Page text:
Level Up: Reporting on Historically Marginalized Communities

Reporters are often told to find “diverse voices” for their stories, especially from marginalized communities. But what does that entail and what does that look like in practice? And how do you approach people without them feeling as if they are being exploited or tokenized? 

Watch the video above and read the comments below for advice from top journalists with NBC News, MSNBC, CNBC, Telemundo and NBC News NOW on reaching out to marginalized communities, bilingual reporting and more. 

Reaching out to communities

Sign up for our newsletter! Right Arrow

Zinhle Essamuah,“NBC News Daily” co-anchor: Never assume anything about the community or the individual you’re speaking with. Our job is not to speak on behalf of people. Our job is to pass the microphone. Make sure that that person is expressing their views. Ask questions that will get to the root of their ideology or their issue.    

José Díaz-Balart, MSNBC, “NBC Nightly News” and Telemundo anchor: I try to be familiar with as many communities as I can. You do that by in any and every way possible — listening to local radio, looking at the local press, but also speaking to people that you don’t know yet.   

Michelle Cho, “NBC Nightly News with Lester Holt” producer: Every time I start a story, I try to read the local coverage. See who’s spoken out to media, who’s been comfortable speaking out in the past.  

Brian Cheung, NBC News business and data correspondent: You have to know what the community looks like, what their day-to-day life is like before you even report on the impact of this news event.  

The important thing when you drop into a community is to just talk to people. One question that I like to ask is, “Tell me about what the outside world doesn’t know about this place? What is it about the people here that’s unique?”   

Alicia Menendez, MSNBC’s “The Weekend” co-host: What is at stake for these folks? What’s the biggest risk to them in sharing in an interview? This is particularly important in immigrant communities. Understanding what is at risk for them allows you to build safety and security into your interview.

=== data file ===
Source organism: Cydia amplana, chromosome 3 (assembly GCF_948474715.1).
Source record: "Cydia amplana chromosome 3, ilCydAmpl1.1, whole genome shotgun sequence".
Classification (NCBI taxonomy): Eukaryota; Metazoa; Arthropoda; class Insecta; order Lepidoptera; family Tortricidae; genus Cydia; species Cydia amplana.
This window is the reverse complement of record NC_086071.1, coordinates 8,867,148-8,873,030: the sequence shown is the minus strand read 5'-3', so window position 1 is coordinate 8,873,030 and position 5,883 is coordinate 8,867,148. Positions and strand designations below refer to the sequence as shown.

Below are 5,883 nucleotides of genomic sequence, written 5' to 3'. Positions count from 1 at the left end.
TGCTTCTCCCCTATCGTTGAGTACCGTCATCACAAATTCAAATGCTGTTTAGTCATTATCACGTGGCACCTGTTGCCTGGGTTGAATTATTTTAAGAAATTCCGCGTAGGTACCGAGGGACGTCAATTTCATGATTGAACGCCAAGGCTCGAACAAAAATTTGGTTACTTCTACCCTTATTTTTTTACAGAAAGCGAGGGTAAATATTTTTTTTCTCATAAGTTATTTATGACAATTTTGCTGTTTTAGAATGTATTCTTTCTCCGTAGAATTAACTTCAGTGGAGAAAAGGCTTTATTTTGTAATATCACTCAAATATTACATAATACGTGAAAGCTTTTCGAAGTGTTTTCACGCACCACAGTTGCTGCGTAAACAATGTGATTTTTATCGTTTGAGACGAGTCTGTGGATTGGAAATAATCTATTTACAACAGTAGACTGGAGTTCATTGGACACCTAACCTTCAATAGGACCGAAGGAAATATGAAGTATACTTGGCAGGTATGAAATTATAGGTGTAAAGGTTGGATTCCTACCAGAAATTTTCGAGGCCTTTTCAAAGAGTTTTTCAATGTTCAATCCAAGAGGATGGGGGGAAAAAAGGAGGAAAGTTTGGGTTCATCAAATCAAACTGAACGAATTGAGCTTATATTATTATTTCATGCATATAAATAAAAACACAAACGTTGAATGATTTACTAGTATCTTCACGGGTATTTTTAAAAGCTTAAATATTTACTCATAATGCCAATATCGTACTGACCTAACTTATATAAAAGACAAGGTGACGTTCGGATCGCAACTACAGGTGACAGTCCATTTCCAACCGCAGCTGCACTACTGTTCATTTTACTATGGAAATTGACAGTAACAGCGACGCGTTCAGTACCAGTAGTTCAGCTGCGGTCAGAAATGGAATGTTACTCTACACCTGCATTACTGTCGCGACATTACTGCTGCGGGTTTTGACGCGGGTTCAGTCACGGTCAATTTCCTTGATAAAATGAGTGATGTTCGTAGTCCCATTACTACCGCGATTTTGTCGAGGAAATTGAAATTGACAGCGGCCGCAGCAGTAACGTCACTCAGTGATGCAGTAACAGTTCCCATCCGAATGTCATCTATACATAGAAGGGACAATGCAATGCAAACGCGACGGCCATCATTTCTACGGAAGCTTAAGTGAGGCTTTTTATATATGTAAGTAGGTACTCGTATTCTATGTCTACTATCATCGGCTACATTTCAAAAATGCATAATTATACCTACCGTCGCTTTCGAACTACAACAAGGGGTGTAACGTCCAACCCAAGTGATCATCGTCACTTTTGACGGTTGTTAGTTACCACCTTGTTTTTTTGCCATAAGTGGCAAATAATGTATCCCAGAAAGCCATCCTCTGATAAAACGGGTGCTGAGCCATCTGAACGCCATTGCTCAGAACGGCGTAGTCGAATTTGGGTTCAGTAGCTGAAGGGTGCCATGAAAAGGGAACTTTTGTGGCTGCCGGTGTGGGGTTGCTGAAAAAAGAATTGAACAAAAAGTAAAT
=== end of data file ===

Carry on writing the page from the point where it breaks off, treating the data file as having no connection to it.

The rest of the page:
Vicky Nguyen, “NBC News Daily” co-anchor: Approach people the way you would want someone to approach your mother or your father or someone that you love and care about and that is with utmost respect and understanding. Not everyone is going to want to talk with you about a topic and that’s OK. You’ll find other sources but do your research. 

Bilingual reporting tips

Guad Venegas, NBC News correspondent: You’re speaking to humans, you’re human. Find that common ground when you come into the community. Make sure if you want to talk about a certain thing, you know how to pronounce whatever, to talk about [it] the right way.    

Gadi Schwartz, “Stay Tuned NOW” anchor and NBC News correspondent: If you’re bilingual, that doesn’t necessarily mean that you understand all the cultural nuances of a particular community. It is incumbent upon you to take your time to research that community. It’s best to do that in both languages.    

Sandra Lilley, NBC Latino managing editor: There are things that a person may be able to tell you in their native language that they may not be able to say in English. It gives you more of an added dimension to the story.  

Nicole Acevedo, NBC News reporter: Show that you took the time to research. Get to know where they’re coming from. It goes a very long way.   

Example: America’s Chinatowns: Inside the Push for Preservation

More tips from our experts
How to Report on Underserved Communities with Zinhle Essamuah 
Why Live Translation Is Essential in Journalism with José Díaz-Balart 
Tips for Bilingual Journalism with Sandra Lilley
The Truth About Name Bias